Visitors information: Miskolc is certainly not the most exciting town to be found in Hungary. It is the second largest city in the country, but it is something of an industrial moloch. To be honest, we didn't venture into the city centre as we drove on into the Bükk mountains, to visit Bükkszentászló. On our way in we saw quite a few hotels at the edge of the city, but they didn't look if anybody spent the night in them voluntarily. Our travel guide mentions some places to stay and eat, but we can't give any personal advise.
As we didn't go into the city we didn't visit the local Ottó Herman Museum, which is probably quite worthwhile because of its large archaeological collection, especially with material from the Late Neolithic Bükk Culture.
Sampling information: Expedition towards the summit of Avas Hill
Foto: Andreas Kinne, 2001
  In the picture above you see two of our team (Matthias and Rengert) in full gear storming to the summit of Avas Hill in Miskolc. As we visited the site we just came from a sampling spree in the Zemplén Mountains, and on the road for the Bükk Mountains, we were still fully equipped as we sampled this decidedly suburbian environment.
We surveyed all of the hill, but didn't locate any good sampling site or exposure, apart from a very small stretch directly below the TV tower at the northern side of the area (see photo above). Here, just along the path and stairs we collected some surface material, very probably knapping waste from the damaged mining site. As we didn't take a large sample (there wasn't that much material around) we don't know if it is representative of the full range of variation of this type of raw material, but as the colours and structure are quite similar, we think that it is fairly typical.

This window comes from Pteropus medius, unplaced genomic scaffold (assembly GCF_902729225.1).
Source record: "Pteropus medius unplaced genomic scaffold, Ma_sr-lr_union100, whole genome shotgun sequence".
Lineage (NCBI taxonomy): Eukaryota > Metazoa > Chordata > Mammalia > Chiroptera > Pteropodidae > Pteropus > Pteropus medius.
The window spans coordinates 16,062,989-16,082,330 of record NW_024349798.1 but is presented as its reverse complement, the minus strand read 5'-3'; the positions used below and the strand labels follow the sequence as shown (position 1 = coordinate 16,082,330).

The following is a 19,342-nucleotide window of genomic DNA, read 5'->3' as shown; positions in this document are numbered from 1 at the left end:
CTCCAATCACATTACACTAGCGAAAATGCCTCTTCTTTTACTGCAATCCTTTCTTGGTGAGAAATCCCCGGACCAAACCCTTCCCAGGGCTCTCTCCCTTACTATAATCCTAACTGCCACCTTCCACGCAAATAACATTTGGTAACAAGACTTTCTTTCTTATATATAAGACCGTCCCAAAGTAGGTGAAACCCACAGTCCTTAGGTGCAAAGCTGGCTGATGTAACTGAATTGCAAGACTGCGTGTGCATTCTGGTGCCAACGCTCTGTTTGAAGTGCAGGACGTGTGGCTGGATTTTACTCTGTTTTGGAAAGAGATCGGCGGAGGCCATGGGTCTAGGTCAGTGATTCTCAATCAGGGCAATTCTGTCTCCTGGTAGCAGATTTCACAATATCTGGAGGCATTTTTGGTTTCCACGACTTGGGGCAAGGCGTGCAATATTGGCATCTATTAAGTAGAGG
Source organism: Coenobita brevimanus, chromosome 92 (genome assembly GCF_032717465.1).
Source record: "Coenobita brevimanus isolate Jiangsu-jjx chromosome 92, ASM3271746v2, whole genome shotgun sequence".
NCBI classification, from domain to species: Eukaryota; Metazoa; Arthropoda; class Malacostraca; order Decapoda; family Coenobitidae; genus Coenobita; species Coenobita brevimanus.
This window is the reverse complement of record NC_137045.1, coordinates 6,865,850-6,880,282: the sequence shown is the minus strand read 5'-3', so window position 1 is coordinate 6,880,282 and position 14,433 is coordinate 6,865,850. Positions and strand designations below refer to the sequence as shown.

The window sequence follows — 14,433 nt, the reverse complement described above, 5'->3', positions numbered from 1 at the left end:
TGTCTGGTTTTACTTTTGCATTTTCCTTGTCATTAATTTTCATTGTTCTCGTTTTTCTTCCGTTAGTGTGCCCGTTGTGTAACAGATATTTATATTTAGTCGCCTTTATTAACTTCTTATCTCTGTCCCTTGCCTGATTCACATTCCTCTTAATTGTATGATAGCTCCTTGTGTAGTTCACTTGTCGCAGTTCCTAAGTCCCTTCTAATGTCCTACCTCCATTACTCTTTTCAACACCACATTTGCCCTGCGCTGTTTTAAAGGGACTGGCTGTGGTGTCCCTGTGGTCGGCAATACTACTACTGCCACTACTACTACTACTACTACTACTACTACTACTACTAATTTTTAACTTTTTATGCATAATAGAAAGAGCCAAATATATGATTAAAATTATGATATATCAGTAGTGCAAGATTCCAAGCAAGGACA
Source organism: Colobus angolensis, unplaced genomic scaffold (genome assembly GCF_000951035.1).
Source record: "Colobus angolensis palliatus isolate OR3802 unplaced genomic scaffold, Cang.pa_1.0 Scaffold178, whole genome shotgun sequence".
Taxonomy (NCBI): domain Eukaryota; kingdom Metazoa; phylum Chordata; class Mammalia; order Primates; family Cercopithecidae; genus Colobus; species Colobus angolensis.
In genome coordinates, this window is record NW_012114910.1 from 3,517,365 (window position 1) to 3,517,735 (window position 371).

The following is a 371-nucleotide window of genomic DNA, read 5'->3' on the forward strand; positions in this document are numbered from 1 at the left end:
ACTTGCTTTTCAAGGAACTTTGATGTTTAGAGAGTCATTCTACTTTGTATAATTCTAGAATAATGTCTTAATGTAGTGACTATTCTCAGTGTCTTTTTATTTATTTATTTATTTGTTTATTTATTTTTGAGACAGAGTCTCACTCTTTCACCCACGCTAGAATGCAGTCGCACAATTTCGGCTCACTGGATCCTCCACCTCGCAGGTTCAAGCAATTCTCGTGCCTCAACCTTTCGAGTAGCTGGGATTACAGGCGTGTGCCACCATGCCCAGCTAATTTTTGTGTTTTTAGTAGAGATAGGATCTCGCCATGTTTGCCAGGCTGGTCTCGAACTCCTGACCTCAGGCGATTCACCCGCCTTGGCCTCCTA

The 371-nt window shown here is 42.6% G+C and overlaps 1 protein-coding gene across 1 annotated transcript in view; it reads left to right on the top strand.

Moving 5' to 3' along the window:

Small flake of fine material
Foto: Matthias Rummer, 2001
Small flake of fine, whitish "limnic quartzite"
length 38 mm
Piece of pinkish stuff
Foto: Matthias Rummer, 2001
Piece of cloudy, pinkish material
size 30 mm
Sample description: The thin flake at the left above is quite translucent and "cloudy" material. The colours range from plain white (N8) to 10YR 8/2-3 (very pale brown) with some pinkish gray schliers (5YR 6/2). The surface has a slightly greasy lustre. The piece next to it is already a bit more colourful with predominant 2.5YR 7/1 and 10R 6/3 (both pale red), 10R 5/6 (red) and white (N8) with a dark grayish brown (10YR 4/2) patch towards the top. Most parts are translucent, but the more strongly coloured material stands out as darker clouds. Lustre is again slightly greasy.
At the left hand side below you see a brownish translucent, slightly banded flake with strong greasy to silky lustre. All dominant colours present are on the 5YR page of the Munsell color charts: 4/4 and 4/3 (reddish brown) to 5/2-3 (reddish gray-brown). The small spots and lighter bands are around 10YR 7/2 (light gray) to 7/3 (very pale brown). The specimen to right still retains part of the white (N9) with gray (5Y 5-6/1) and very hard cortex. The dark part under the cortex and light band in the middle are slightly translucent, the rest of the stone is opaque. Colour varies between 7.5YR 4/4 and 5/4 (brown) to 7.5YR 7/1 (light gray) and 10YR 8/1 (and white).
The piece at the bottom is translucent and banded and shows slightly yellowish patina at 2.5Y 5-6/4-6 (light yellowish brown to olive yellow). The part directly under the very thin cortex is brown (7.5YR 4/4), the rest of the stone varies between 2.5Y 6/2 and 7/1 (light brownish gray and light gray) to 5YR 5/3 (reddish brown).
  Flake of glassy silcrete
Foto: Matthias Rummer, 2001
Flake of reddish brown glassy silcrete
size 26 mm
Flake with cortex
Foto: Matthias Rummer, 2001
Flake with rest of thick cortex
length 46 mm
  Flake with slight patina
Foto: Matthias Rummer, 2001
Piece of banded material with slight patina
size 39 mm


Last modified on:
August 4, 2002
Contents primarily by:
Rengert Elburg